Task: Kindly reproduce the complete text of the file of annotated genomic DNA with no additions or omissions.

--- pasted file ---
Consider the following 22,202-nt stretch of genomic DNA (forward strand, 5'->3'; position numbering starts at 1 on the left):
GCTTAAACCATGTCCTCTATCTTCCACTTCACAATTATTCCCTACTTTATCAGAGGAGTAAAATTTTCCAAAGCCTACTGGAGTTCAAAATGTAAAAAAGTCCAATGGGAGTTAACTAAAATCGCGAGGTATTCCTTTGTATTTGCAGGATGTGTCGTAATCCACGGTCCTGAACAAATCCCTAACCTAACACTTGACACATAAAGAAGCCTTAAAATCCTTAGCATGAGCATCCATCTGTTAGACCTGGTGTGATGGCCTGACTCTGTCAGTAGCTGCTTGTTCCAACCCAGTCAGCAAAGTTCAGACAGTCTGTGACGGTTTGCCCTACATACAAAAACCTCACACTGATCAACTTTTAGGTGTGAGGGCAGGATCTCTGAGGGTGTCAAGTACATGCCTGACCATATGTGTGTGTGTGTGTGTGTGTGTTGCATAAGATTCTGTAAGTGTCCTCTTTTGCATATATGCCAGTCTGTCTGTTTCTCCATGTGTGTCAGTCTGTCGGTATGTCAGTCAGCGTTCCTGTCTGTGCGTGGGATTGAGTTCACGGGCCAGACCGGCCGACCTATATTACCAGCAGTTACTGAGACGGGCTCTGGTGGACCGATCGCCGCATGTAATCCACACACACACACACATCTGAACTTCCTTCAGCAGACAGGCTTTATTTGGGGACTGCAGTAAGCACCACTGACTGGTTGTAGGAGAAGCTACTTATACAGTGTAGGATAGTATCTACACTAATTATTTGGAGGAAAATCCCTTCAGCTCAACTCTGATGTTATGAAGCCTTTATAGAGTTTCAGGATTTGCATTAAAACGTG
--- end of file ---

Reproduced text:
Consider the following 22,202-nt stretch of genomic DNA (forward strand, 5'->3'; position numbering starts at 1 on the left):
GCTTAAACCATGTCCTCTATCTTCCACTTCACAATTATTCCCTACTTTATCAGAGGAGTAAAATTTTCCAAAGCCTACTGGAGTTCAAAATGTAAAAAAGTCCAATGGGAGTTAACTAAAATCGCGAGGTATTCCTTTGTATTTGCAGGATGTGTCGTAATCCACGGTCCTGAACAAATCCCTAACCTAACACTTGACACATAAAGAAGCCTTAAAATCCTTAGCATGAGCATCCATCTGTTAGACCTGGTGTGATGGCCTGACTCTGTCAGTAGCTGCTTGTTCCAACCCAGTCAGCAAAGTTCAGACAGTCTGTGACGGTTTGCCCTACATACAAAAACCTCACACTGATCAACTTTTAGGTGTGAGGGCAGGATCTCTGAGGGTGTCAAGTACATGCCTGACCATATGTGTGTGTGTGTGTGTGTGTGTTGCATAAGATTCTGTAAGTGTCCTCTTTTGCATATATGCCAGTCTGTCTGTTTCTCCATGTGTGTCAGTCTGTCGGTATGTCAGTCAGCGTTCCTGTCTGTGCGTGGGATTGAGTTCACGGGCCAGACCGGCCGACCTATATTACCAGCAGTTACTGAGACGGGCTCTGGTGGACCGATCGCCGCATGTAATCCACACACACACACACATCTGAACTTCCTTCAGCAGACAGGCTTTATTTGGGGACTGCAGTAAGCACCACTGACTGGTTGTAGGAGAAGCTACTTATACAGTGTAGGATAGTATCTACACTAATTATTTGGAGGAAAATCCCTTCAGCTCAACTCTGATGTTATGAAGCCTTTATAGAGTTTCAGGATTTGCATTAAAACGTG